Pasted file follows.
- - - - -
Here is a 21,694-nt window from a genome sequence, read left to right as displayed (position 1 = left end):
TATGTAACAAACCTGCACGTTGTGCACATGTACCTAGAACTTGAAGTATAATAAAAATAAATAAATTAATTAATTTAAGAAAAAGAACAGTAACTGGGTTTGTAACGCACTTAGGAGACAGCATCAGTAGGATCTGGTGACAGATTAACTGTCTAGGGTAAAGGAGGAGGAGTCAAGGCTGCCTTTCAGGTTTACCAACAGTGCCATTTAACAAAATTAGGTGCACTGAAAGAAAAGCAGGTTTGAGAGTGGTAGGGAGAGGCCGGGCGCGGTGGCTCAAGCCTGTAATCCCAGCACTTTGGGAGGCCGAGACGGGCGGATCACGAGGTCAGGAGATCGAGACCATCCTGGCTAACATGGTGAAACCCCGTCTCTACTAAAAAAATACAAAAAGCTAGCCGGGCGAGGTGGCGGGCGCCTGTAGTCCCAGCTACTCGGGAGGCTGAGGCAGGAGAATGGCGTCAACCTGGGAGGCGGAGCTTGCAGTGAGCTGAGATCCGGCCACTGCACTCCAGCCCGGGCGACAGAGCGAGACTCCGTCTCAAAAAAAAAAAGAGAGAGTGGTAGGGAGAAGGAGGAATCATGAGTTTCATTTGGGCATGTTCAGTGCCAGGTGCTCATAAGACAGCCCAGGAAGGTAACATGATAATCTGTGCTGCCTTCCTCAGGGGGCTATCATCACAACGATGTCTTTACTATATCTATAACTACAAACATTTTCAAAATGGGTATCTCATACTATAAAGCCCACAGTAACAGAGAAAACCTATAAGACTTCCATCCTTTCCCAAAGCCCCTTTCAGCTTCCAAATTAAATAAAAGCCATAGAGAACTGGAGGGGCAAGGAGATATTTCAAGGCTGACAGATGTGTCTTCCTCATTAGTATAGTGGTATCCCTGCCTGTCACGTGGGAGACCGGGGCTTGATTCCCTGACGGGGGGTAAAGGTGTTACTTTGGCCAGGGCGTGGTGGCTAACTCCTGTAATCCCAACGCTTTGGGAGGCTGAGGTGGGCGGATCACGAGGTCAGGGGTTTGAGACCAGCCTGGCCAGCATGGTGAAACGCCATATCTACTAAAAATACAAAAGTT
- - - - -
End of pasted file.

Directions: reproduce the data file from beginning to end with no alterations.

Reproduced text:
Here is a 21,694-nt window from a genome sequence, read left to right as displayed (position 1 = left end):
TATGTAACAAACCTGCACGTTGTGCACATGTACCTAGAACTTGAAGTATAATAAAAATAAATAAATTAATTAATTTAAGAAAAAGAACAGTAACTGGGTTTGTAACGCACTTAGGAGACAGCATCAGTAGGATCTGGTGACAGATTAACTGTCTAGGGTAAAGGAGGAGGAGTCAAGGCTGCCTTTCAGGTTTACCAACAGTGCCATTTAACAAAATTAGGTGCACTGAAAGAAAAGCAGGTTTGAGAGTGGTAGGGAGAGGCCGGGCGCGGTGGCTCAAGCCTGTAATCCCAGCACTTTGGGAGGCCGAGACGGGCGGATCACGAGGTCAGGAGATCGAGACCATCCTGGCTAACATGGTGAAACCCCGTCTCTACTAAAAAAATACAAAAAGCTAGCCGGGCGAGGTGGCGGGCGCCTGTAGTCCCAGCTACTCGGGAGGCTGAGGCAGGAGAATGGCGTCAACCTGGGAGGCGGAGCTTGCAGTGAGCTGAGATCCGGCCACTGCACTCCAGCCCGGGCGACAGAGCGAGACTCCGTCTCAAAAAAAAAAAGAGAGAGTGGTAGGGAGAAGGAGGAATCATGAGTTTCATTTGGGCATGTTCAGTGCCAGGTGCTCATAAGACAGCCCAGGAAGGTAACATGATAATCTGTGCTGCCTTCCTCAGGGGGCTATCATCACAACGATGTCTTTACTATATCTATAACTACAAACATTTTCAAAATGGGTATCTCATACTATAAAGCCCACAGTAACAGAGAAAACCTATAAGACTTCCATCCTTTCCCAAAGCCCCTTTCAGCTTCCAAATTAAATAAAAGCCATAGAGAACTGGAGGGGCAAGGAGATATTTCAAGGCTGACAGATGTGTCTTCCTCATTAGTATAGTGGTATCCCTGCCTGTCACGTGGGAGACCGGGGCTTGATTCCCTGACGGGGGGTAAAGGTGTTACTTTGGCCAGGGCGTGGTGGCTAACTCCTGTAATCCCAACGCTTTGGGAGGCTGAGGTGGGCGGATCACGAGGTCAGGGGTTTGAGACCAGCCTGGCCAGCATGGTGAAACGCCATATCTACTAAAAATACAAAAGTT